The same Greek word apostolos is also used to mean:
- “...he that is sent...”
- “...they are the messengers...”
John 13:16 Verily, verily, I say unto you, The servant is not greater than his lord; neither he that is sent greater than he that sent him.
2 Corinthians 8:23 Whether any do enquire of Titus, he is my partner and fellowhelper concerning you: or our brethren be enquired of, they are the messengers of the churches, and the glory of Christ.
Philippians 2:25 Yet I supposed it necessary to send to you Epaphroditus, my brother, and companion in labour, and fellowsoldier, but your messenger, and he that ministered to my wants.
Therefore in a broader sense, the word “apostle” is transferred to the other eminent Christian teachers who were sent as messengers. Not as a title, but as a function.
Jesus had many more disciples but only twelve were selected to be His apostles. Therefore in a narrower sense, the word “apostle” is specially applied to the twelve disciples of Jesus who were selected out of the multitude of His disciples. They were His constant companions and were called to proclaim the kingdom of God to men (Luke 6:13, Luke 22:14).
The names of the twelve apostles that were handpicked by Jesus (Matthew 10:2-4):
- Simon, who is called Peter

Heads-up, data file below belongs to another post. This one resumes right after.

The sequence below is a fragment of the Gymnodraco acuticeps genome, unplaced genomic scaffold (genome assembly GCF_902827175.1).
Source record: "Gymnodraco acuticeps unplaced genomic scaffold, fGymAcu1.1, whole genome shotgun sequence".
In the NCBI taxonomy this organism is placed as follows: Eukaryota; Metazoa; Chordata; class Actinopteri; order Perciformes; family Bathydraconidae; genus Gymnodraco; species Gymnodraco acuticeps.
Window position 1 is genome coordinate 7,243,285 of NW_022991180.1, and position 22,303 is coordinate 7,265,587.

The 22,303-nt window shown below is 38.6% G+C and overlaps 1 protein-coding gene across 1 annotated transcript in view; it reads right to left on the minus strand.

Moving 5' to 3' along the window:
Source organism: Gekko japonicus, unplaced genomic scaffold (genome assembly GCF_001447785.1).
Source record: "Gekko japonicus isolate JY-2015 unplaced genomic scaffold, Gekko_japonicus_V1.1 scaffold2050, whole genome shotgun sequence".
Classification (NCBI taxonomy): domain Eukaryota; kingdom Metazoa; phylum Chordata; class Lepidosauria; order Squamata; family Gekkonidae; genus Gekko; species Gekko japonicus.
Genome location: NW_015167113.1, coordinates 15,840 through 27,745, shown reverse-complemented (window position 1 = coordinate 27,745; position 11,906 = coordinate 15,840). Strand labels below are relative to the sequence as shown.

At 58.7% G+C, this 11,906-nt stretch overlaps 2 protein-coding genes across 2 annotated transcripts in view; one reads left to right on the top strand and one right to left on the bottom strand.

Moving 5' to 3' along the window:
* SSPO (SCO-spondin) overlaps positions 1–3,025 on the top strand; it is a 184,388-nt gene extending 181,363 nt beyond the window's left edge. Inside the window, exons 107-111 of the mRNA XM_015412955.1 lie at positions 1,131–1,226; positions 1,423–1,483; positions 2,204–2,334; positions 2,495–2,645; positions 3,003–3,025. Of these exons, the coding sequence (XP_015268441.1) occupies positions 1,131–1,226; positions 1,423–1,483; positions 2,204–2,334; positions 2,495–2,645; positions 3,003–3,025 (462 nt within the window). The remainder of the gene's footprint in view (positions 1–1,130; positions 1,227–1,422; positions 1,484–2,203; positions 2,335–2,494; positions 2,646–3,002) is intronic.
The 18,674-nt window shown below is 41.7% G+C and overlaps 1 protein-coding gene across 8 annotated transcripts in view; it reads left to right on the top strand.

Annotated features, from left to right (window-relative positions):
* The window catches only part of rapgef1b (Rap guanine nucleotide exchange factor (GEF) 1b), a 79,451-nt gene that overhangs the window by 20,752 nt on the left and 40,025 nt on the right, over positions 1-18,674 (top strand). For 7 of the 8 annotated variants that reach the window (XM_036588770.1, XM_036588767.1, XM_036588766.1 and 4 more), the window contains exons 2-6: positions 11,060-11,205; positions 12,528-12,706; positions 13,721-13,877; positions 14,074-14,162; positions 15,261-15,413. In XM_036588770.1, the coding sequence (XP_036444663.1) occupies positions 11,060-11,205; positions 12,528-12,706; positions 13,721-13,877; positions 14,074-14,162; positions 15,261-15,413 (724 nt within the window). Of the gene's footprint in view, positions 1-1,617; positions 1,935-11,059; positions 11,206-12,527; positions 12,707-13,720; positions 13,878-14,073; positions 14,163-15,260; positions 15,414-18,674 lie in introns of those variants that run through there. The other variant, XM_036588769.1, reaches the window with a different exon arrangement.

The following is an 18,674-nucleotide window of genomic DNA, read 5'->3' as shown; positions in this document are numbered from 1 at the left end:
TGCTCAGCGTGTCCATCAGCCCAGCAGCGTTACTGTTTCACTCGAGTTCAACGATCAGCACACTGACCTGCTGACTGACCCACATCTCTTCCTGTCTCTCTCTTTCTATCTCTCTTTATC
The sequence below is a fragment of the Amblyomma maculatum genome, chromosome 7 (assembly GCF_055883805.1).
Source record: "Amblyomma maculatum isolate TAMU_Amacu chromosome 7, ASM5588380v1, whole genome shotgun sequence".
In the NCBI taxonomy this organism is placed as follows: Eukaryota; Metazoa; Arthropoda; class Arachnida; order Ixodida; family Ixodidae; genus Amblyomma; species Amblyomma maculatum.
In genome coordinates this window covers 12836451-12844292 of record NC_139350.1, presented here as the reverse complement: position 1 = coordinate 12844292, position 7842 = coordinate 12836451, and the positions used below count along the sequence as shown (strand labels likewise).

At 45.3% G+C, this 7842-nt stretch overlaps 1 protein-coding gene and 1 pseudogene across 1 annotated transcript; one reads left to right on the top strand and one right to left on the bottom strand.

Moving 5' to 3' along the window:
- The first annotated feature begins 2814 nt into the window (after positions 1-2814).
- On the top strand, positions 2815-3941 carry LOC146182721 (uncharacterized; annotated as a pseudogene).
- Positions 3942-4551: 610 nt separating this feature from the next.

- Andrew (brother of Simon, who is called Peter)
- James the son of Zebedee
- John (brother of James, son of Zebedee)
- Matthew the publican
- James the son of Alphaeus
- Lebbaeus, whose surname was Thaddaeus;
- Simon the Canaanite
- Judas Iscariot
Judas was numbered with these twelve and obtained part of the ministry (Psalm 41:9, John 13:18). After Judas by transgression fell, only one other was ordained to be numbered with the eleven remaining apostles. He had to be a witness with them of Jesus’ resurrection, beginning from the baptism of John unto the same day that Jesus was taken up from them. Two were appointed; Barsabas Justus and Matthias. Then they prayed and gave forth their lots and the lot fell upon Matthias to be numbered with the eleven apostles (Acts 1:15-26). You’ll notice that Matthias wasn’t “prophesied” into apostleship.
That great city, the holy Jerusalem out of heaven from God has twelve gates named after the twelve tribes of the children of Israel. The wall of the city has twelve foundations, and in them the names of the twelve apostles of the Lamb (Revelations 21:10-14).
In other words you won’t read Klibbe or Ninow or Campbell or Boshoff on these foundations. Before a house is built, the foundation first needs to be laid. Once the foundation has been laid, the house can be built. Once building starts, there’s no need to lay the foundation again!
|A foundation is only laid once|
There is only one instance in the whole Bible where Apostle is spelled with a capital “A”:
Hebrews 3:1 Wherefore, holy brethren, partakers of the heavenly calling, consider the Apostle and High Priest of our profession, Christ Jesus